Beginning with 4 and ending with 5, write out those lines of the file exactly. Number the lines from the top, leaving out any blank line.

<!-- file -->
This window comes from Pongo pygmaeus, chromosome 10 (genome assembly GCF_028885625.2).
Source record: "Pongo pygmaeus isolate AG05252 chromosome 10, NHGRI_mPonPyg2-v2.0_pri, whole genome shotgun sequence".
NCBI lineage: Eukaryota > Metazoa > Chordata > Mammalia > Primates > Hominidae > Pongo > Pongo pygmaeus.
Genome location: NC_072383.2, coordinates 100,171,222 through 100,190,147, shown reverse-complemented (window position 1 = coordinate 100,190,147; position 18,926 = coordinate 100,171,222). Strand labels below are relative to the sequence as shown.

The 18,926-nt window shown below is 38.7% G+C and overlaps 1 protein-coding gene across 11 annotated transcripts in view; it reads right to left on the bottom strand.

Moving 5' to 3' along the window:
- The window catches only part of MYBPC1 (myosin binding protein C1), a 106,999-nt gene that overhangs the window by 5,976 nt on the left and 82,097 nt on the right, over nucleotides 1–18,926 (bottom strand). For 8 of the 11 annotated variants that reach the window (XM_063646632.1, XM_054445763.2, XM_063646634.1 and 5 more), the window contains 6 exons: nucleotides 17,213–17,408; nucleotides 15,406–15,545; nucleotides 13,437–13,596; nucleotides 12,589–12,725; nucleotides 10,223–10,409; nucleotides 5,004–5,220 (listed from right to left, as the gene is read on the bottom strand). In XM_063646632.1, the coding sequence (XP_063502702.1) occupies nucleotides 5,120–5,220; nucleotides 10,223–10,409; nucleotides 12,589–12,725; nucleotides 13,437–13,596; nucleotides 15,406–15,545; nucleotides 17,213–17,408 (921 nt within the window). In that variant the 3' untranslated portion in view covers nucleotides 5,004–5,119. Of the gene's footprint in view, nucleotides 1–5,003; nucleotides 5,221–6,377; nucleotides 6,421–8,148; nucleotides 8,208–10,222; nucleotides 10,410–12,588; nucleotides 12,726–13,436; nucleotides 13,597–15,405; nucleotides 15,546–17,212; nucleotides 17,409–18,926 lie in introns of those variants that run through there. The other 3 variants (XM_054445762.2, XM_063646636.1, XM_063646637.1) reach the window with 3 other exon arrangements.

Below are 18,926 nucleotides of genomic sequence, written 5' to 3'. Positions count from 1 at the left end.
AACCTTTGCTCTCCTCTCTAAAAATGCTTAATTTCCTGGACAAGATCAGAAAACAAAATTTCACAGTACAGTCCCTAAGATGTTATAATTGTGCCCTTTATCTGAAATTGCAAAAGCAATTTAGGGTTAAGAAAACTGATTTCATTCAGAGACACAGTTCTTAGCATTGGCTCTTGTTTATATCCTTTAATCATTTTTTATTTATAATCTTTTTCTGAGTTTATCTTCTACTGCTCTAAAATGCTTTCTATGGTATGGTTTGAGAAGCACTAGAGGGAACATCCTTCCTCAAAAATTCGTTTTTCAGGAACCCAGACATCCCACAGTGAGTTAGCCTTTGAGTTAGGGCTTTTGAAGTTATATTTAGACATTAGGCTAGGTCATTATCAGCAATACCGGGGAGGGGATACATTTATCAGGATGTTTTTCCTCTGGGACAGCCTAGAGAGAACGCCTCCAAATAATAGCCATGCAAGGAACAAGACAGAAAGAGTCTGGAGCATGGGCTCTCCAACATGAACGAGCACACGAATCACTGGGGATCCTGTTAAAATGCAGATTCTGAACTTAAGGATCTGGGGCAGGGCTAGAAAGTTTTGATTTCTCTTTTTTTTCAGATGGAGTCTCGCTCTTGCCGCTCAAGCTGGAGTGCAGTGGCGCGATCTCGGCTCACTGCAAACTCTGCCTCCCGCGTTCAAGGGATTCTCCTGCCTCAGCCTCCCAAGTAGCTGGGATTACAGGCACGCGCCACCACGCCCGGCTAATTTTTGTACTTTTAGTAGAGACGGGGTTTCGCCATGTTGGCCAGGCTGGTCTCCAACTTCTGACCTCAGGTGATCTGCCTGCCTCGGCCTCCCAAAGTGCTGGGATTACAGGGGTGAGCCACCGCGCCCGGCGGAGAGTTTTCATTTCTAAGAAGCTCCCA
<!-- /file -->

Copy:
Genome location: NC_072383.2, coordinates 100,171,222 through 100,190,147, shown reverse-complemented (window position 1 = coordinate 100,190,147; position 18,926 = coordinate 100,171,222). Strand labels below are relative to the sequence as shown.

The 18,926-nt window shown below is 38.7% G+C and overlaps 1 protein-coding gene across 11 annotated transcripts in view; it reads right to left on the bottom strand.